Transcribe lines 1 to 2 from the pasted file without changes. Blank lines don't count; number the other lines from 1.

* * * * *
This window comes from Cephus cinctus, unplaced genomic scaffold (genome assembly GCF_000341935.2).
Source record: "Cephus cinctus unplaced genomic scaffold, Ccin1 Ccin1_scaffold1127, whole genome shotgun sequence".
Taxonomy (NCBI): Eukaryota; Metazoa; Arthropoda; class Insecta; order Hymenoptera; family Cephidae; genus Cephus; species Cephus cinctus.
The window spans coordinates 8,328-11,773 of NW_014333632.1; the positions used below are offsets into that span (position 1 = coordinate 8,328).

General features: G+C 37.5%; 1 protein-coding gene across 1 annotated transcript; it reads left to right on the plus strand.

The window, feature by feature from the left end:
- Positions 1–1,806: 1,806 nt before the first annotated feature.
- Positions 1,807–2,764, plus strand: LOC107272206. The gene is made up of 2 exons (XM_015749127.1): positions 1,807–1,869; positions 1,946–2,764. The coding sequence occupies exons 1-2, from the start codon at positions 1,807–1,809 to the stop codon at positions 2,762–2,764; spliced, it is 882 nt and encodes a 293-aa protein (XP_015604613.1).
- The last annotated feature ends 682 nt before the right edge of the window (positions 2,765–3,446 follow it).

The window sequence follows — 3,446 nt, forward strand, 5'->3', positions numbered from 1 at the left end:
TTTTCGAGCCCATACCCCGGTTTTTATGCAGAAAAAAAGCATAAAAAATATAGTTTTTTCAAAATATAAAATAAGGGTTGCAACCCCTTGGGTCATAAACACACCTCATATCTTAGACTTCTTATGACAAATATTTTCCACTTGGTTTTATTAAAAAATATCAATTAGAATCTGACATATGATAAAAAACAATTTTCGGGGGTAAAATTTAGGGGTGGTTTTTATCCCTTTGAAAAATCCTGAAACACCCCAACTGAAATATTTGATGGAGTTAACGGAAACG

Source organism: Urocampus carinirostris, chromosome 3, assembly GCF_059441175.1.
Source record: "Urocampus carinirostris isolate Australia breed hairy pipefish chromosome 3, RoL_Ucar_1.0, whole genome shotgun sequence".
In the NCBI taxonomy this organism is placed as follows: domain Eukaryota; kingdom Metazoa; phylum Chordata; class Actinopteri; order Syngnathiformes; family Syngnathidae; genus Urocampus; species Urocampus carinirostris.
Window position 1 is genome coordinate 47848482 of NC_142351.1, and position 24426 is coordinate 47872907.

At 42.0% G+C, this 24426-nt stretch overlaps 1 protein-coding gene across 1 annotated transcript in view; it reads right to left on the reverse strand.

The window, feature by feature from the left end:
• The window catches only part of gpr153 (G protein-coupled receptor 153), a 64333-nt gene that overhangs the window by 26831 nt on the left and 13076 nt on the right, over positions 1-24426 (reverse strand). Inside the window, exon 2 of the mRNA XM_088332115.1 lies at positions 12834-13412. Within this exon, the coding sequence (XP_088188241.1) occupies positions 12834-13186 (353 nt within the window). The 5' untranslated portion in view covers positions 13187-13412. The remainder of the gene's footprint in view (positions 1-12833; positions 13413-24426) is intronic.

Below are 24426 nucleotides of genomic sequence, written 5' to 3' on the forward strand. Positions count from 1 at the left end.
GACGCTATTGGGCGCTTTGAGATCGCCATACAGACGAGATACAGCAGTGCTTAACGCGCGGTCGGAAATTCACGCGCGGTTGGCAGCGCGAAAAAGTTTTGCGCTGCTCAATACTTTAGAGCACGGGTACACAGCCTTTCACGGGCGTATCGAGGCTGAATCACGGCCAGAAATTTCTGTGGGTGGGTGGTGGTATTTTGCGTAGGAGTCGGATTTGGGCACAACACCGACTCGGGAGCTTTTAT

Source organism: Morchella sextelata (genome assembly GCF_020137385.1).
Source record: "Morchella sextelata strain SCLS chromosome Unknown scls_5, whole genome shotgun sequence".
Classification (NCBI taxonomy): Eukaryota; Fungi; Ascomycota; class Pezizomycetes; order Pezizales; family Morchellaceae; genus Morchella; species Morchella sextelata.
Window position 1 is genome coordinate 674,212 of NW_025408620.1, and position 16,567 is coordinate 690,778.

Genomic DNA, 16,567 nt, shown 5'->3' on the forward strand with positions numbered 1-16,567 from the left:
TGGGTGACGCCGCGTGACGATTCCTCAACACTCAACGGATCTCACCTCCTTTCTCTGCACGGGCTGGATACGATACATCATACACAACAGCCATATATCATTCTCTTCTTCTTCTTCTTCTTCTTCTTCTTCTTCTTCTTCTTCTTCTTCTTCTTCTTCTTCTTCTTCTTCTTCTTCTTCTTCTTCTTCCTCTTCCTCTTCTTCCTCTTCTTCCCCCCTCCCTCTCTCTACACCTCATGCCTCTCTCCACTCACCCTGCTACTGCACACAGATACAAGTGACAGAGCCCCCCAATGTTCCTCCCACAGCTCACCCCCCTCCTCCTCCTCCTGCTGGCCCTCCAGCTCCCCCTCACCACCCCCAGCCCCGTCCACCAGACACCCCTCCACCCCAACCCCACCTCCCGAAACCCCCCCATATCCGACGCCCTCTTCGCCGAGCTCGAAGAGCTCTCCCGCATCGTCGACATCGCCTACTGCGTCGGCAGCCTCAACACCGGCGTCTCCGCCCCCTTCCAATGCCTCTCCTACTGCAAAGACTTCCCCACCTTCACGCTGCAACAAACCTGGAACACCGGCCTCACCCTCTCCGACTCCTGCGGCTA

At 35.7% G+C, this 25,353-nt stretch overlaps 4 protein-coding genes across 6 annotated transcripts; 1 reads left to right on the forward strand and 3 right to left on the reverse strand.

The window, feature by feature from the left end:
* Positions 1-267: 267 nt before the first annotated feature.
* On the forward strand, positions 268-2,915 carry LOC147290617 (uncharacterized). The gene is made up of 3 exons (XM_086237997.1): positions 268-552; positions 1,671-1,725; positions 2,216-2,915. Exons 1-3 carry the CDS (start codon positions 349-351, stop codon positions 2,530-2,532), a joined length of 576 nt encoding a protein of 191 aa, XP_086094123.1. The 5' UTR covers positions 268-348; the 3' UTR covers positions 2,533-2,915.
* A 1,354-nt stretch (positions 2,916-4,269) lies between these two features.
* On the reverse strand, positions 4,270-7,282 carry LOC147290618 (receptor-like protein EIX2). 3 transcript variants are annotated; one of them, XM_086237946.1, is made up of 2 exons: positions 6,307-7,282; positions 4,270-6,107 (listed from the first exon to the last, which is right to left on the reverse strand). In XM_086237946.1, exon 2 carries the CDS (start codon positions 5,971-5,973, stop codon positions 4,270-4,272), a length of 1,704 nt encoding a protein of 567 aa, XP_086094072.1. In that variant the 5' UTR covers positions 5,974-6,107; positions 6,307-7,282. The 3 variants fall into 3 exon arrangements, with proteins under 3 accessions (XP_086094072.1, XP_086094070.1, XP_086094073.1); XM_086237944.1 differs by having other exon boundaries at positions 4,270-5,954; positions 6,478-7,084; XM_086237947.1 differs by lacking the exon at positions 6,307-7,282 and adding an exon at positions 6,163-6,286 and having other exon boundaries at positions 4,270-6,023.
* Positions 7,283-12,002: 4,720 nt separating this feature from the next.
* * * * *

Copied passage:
This window comes from Cephus cinctus, unplaced genomic scaffold (genome assembly GCF_000341935.2).
Source record: "Cephus cinctus unplaced genomic scaffold, Ccin1 Ccin1_scaffold1127, whole genome shotgun sequence".